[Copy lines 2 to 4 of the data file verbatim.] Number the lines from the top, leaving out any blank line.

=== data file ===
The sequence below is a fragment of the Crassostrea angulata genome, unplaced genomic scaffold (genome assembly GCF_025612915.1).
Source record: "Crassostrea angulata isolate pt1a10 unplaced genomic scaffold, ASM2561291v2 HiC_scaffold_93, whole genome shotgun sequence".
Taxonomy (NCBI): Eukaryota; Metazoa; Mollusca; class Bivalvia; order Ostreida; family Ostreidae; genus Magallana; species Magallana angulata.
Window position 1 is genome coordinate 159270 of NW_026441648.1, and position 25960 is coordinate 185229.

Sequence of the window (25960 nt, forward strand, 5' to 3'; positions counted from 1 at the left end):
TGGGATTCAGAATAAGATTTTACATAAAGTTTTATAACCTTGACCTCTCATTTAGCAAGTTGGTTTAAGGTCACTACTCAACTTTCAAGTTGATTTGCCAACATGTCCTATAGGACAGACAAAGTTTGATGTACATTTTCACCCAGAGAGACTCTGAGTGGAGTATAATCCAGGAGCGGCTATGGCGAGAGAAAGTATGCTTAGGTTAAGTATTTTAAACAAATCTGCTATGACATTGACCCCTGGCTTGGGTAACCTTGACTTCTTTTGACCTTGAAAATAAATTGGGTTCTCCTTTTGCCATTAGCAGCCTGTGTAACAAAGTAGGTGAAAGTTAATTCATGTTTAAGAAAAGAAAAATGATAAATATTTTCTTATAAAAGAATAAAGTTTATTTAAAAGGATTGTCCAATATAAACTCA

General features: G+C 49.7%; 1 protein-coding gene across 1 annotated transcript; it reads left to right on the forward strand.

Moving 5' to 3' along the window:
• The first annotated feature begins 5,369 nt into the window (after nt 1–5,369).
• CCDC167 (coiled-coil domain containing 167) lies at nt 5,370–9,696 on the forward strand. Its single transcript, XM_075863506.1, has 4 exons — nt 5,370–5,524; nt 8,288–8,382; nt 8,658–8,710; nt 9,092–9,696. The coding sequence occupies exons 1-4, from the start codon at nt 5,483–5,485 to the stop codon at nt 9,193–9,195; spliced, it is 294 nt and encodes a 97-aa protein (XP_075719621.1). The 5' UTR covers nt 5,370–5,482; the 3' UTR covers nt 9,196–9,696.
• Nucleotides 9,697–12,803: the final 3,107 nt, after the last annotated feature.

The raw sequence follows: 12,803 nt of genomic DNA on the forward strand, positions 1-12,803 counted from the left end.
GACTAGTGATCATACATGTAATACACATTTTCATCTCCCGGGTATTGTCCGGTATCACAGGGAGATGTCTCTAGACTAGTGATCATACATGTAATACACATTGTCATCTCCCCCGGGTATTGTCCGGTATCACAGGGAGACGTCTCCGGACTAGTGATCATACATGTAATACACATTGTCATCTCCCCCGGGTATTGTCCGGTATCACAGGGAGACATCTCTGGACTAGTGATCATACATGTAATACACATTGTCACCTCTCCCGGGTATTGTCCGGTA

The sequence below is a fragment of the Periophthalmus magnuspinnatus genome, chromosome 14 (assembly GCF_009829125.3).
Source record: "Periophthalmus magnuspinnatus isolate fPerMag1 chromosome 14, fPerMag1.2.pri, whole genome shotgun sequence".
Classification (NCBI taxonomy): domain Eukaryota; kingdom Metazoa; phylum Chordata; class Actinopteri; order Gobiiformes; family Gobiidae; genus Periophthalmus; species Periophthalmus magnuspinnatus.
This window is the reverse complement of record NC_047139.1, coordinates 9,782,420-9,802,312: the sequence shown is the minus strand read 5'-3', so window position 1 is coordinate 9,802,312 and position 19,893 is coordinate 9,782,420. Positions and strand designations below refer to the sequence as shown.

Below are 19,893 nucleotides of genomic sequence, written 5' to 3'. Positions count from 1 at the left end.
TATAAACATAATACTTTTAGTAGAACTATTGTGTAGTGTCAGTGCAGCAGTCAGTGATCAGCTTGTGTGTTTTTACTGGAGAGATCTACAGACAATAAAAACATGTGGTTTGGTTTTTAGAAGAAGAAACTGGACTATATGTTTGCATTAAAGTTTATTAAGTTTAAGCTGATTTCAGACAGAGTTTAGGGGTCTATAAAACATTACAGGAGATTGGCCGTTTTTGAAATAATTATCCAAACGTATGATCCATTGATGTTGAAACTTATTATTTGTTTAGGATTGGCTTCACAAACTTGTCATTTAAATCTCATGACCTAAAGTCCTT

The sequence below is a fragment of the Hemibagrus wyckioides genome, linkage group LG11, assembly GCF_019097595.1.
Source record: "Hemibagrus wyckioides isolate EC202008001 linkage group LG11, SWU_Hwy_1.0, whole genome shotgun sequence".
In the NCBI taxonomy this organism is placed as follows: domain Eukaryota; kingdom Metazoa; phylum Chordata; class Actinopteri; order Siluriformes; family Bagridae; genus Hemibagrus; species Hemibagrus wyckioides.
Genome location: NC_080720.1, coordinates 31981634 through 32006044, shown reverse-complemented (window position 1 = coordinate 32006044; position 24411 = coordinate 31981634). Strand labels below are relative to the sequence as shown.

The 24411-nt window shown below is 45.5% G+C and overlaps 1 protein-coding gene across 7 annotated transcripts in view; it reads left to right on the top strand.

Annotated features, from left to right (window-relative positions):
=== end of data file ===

Source record: "Crassostrea angulata isolate pt1a10 unplaced genomic scaffold, ASM2561291v2 HiC_scaffold_93, whole genome shotgun sequence".
Taxonomy (NCBI): Eukaryota; Metazoa; Mollusca; class Bivalvia; order Ostreida; family Ostreidae; genus Magallana; species Magallana angulata.
Window position 1 is genome coordinate 159270 of NW_026441648.1, and position 25960 is coordinate 185229.